Take my feedback if you want to pass.

As my students in a compressed online course start writing a term paper, I ponder the importance of feedback. I can’t force them to read it, but I do intend to give it. Should they choose to ignore it, I simply have to evaluate their work fairly and, if they ask for an explanation, encourage them to go back and read the feedback I’ve already given. From my perspective, I can…

Avoiding Spoilers Gives You a Superficial Appreciation of Art

I very much appreciate that nobody spoiled Star Wars: A New Hope, or Star Trek Beyond. But even after we learn for the first time what happens to Ebeneezer Scrooge, or Bilbo, or Alice, or Jesus, the good stories still retain their cultural power. Stories are much more than plot. [A]rtistic appreciation, which reviewers are tasked with cultivating, should mean more than stoking anticipation for a surprise ending. As reviewer…

This Is How My Composition & Culture Class Preps an Oral Presentation

Instead of delivering a formal speech for my approval, my students are off in groups, listening to each other. I should note that I don’t let all my students go off like all semester long. They’ve worked hard to get to the point where they know what they need to do, and they are ready to be critical and supportive peer audiences. A healthy democracy is full of people who…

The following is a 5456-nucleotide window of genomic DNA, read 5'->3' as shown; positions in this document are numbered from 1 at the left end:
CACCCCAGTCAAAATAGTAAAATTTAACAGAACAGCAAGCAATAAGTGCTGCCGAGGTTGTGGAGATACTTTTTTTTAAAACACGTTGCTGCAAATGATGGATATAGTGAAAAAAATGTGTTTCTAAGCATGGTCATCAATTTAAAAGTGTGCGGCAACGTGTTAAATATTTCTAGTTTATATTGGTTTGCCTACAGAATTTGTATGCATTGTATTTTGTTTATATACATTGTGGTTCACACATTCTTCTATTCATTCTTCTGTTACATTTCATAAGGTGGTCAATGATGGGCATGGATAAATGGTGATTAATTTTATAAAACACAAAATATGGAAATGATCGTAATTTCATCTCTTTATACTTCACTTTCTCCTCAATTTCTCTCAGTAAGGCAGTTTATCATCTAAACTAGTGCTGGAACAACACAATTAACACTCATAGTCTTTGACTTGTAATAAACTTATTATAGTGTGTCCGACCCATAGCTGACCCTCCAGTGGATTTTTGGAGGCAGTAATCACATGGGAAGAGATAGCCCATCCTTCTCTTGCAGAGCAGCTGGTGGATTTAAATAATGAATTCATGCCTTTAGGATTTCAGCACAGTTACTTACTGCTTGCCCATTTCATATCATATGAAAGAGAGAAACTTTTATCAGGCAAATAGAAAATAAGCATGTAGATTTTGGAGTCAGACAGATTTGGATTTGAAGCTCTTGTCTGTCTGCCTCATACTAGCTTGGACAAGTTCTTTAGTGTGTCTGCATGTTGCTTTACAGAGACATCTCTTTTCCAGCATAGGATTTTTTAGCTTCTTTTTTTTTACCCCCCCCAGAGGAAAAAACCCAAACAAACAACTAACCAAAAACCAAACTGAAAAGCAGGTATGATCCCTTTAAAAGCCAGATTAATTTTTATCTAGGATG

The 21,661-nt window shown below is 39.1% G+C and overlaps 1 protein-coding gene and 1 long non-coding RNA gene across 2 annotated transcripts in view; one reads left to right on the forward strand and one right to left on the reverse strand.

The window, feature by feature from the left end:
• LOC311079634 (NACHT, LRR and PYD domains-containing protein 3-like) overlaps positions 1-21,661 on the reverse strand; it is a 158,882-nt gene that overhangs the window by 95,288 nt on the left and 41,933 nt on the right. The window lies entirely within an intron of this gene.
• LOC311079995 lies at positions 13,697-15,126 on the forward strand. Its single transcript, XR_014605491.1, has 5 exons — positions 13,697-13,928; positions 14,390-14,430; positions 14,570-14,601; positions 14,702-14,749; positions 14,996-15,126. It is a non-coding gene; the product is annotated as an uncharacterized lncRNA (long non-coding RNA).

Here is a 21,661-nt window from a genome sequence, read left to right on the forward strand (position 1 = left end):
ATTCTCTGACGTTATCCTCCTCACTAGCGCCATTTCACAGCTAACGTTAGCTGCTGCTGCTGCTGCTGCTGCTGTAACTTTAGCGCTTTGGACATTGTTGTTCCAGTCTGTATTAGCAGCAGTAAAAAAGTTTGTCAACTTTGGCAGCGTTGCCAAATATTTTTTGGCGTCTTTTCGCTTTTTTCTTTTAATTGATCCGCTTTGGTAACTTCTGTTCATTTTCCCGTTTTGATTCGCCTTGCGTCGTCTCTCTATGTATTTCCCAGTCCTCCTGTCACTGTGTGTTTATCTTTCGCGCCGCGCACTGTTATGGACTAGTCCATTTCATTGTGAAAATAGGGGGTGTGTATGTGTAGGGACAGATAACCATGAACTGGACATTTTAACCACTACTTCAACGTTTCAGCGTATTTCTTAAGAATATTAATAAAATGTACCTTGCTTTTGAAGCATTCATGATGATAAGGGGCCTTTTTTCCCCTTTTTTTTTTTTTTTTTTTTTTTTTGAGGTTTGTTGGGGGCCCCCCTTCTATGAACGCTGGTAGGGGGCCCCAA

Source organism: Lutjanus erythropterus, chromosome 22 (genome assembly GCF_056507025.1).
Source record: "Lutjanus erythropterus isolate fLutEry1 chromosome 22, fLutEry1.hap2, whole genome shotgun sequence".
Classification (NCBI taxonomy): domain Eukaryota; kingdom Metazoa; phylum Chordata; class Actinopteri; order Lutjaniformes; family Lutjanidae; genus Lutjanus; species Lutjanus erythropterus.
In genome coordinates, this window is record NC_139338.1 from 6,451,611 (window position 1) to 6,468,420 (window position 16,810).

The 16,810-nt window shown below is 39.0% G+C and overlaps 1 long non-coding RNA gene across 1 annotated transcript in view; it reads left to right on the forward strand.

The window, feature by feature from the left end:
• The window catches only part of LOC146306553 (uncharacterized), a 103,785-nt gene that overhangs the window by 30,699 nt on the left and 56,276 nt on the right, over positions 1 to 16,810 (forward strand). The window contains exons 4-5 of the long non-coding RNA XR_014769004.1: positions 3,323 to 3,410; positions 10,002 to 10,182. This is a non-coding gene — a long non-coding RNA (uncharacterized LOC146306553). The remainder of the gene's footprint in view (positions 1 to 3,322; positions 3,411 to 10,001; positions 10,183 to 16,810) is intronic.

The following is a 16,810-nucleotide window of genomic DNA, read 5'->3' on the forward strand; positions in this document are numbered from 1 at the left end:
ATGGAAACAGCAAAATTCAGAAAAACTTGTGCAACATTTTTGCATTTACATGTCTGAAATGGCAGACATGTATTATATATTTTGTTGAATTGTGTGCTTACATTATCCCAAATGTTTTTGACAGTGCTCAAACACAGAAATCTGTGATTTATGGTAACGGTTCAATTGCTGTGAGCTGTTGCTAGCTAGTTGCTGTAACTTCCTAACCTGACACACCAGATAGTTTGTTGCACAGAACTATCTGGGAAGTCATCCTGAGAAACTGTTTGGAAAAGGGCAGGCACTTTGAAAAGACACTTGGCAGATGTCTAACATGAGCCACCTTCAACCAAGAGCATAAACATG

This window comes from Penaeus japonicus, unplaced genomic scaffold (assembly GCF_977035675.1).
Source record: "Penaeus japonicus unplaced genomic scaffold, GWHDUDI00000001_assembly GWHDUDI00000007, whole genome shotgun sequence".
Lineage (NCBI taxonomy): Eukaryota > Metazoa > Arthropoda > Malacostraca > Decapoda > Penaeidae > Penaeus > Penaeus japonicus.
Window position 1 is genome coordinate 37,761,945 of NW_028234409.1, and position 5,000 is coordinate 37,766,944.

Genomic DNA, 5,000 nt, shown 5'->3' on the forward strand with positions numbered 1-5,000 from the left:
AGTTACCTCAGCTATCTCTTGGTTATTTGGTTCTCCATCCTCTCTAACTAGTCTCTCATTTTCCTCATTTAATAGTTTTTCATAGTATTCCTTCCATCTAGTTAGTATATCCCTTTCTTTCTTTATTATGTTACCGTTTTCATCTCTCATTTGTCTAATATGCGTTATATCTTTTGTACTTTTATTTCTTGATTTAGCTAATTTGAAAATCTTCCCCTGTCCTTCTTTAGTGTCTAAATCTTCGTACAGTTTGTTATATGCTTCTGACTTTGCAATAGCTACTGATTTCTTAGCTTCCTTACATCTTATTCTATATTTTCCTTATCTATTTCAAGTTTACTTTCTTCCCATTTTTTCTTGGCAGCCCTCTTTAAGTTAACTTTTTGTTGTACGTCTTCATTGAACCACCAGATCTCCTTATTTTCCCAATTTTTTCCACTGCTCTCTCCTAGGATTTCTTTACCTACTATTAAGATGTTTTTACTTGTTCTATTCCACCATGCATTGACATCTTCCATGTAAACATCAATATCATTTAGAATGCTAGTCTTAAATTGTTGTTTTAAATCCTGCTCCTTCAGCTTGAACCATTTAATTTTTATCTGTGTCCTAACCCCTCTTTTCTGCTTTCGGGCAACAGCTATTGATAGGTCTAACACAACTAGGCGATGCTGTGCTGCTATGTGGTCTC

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“What Teachers Make” Sequence of Assignments

Every year I rewatch Taylor Mali’s passionate defense of “What Teachers Make.” As part of a sequence of assignments designed to help students write a more engaging personal literacy narrative, I use Mali’s speech. Yes, it’s my job to teach composition, but composition is a term that applies to music, photography, choreography, athletics, etc. Students already have an intuitive sense of what makes a good Vine, what makes a good…